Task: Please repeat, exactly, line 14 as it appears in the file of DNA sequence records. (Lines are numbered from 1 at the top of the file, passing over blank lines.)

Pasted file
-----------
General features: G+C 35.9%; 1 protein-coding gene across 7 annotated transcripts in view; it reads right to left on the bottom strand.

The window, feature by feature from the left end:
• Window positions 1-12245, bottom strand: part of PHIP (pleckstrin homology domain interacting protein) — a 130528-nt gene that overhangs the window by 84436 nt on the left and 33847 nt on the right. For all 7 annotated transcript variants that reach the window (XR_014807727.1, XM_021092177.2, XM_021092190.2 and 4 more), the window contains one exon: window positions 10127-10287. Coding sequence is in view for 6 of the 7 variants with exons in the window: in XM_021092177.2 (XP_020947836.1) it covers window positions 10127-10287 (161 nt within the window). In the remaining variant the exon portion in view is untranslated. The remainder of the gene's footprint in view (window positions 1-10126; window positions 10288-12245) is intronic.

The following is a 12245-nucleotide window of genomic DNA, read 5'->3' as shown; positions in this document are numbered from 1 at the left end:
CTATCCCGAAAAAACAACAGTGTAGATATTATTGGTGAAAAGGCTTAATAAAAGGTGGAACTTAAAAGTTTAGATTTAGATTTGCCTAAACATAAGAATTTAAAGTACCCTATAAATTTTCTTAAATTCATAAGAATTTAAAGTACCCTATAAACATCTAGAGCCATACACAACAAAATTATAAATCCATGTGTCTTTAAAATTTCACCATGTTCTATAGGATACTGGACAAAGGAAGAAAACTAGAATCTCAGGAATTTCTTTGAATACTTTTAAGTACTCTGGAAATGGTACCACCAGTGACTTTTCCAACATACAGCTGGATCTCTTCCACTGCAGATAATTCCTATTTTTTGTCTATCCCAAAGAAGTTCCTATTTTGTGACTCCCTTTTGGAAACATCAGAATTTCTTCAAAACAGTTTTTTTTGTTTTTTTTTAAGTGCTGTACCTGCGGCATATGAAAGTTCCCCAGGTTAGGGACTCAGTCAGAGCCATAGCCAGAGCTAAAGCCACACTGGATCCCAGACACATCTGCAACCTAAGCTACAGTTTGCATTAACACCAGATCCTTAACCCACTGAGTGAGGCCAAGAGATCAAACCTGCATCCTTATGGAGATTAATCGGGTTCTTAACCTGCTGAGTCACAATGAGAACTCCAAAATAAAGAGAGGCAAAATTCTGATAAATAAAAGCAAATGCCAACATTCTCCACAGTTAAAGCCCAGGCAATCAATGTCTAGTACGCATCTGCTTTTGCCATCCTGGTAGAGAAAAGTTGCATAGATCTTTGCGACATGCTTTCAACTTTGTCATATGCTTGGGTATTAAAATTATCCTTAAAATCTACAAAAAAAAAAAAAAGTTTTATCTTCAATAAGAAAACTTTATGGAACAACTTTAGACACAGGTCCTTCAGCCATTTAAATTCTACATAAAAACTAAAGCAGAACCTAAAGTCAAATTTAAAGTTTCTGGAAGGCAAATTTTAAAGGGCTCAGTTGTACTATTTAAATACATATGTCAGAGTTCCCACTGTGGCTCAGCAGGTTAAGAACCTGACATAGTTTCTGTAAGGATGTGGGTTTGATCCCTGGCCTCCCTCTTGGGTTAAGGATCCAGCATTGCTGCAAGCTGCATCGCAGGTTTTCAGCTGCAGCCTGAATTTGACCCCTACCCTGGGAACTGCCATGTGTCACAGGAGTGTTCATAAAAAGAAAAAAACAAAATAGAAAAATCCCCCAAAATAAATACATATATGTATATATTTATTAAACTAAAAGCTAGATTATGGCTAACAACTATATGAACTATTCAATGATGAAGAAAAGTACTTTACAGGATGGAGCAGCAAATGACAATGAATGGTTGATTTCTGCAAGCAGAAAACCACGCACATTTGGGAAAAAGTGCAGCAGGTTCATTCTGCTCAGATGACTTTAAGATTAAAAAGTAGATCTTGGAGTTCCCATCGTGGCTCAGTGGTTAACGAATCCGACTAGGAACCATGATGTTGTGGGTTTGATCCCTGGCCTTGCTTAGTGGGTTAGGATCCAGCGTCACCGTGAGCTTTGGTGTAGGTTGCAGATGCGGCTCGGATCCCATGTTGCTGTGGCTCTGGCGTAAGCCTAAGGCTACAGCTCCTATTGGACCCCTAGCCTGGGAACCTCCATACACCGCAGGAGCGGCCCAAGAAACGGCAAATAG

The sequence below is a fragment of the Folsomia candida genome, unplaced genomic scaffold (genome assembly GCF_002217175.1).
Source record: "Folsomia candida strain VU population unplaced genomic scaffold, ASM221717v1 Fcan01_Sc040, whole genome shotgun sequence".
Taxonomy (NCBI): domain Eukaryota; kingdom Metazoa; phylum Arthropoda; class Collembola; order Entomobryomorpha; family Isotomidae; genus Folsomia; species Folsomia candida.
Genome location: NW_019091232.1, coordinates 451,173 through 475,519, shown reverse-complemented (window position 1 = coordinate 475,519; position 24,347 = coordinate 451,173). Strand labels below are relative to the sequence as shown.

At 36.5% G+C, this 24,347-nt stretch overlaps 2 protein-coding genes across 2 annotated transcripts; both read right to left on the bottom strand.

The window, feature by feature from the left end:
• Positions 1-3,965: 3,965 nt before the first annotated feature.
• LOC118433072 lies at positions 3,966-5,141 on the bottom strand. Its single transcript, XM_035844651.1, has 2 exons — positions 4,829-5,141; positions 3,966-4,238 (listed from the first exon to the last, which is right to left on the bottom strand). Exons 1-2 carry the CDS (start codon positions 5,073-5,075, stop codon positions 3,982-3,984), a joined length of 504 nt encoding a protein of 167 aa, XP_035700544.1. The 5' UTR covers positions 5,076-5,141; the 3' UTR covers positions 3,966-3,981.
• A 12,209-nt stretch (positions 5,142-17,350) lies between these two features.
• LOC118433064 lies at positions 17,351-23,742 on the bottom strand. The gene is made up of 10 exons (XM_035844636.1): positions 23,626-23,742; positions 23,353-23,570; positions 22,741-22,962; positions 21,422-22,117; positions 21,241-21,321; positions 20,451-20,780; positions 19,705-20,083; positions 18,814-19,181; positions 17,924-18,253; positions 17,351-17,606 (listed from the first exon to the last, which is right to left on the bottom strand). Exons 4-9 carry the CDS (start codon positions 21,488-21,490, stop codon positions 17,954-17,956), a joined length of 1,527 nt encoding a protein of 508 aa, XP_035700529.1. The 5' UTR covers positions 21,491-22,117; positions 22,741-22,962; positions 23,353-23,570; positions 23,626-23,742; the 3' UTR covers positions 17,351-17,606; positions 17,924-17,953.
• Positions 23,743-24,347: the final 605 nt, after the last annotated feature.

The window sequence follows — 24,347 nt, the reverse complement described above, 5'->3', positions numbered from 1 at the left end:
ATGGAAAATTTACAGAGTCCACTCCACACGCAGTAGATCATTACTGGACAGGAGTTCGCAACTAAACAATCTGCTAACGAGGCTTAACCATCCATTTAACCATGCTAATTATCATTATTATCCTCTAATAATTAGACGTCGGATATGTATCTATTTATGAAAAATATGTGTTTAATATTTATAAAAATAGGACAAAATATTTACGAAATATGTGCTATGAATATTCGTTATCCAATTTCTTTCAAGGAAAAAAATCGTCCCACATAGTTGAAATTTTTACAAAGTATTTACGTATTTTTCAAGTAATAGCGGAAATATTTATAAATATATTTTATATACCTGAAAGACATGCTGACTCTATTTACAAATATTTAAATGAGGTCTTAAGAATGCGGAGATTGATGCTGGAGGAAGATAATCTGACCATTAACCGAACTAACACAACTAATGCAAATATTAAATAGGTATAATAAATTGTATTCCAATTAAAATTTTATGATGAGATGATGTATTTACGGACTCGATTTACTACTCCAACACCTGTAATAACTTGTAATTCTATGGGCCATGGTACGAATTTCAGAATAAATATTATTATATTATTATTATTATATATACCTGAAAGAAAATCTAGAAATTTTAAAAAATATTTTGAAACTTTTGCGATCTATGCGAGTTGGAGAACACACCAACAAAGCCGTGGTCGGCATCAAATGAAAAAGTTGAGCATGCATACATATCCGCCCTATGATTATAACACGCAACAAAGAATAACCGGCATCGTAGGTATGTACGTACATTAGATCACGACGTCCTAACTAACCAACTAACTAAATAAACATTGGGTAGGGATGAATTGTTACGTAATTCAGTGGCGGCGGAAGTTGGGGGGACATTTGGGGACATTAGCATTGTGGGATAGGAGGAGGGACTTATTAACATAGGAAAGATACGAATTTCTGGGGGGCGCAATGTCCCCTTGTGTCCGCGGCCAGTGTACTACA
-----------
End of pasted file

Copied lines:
• A 12,209-nt stretch (positions 5,142-17,350) lies between these two features.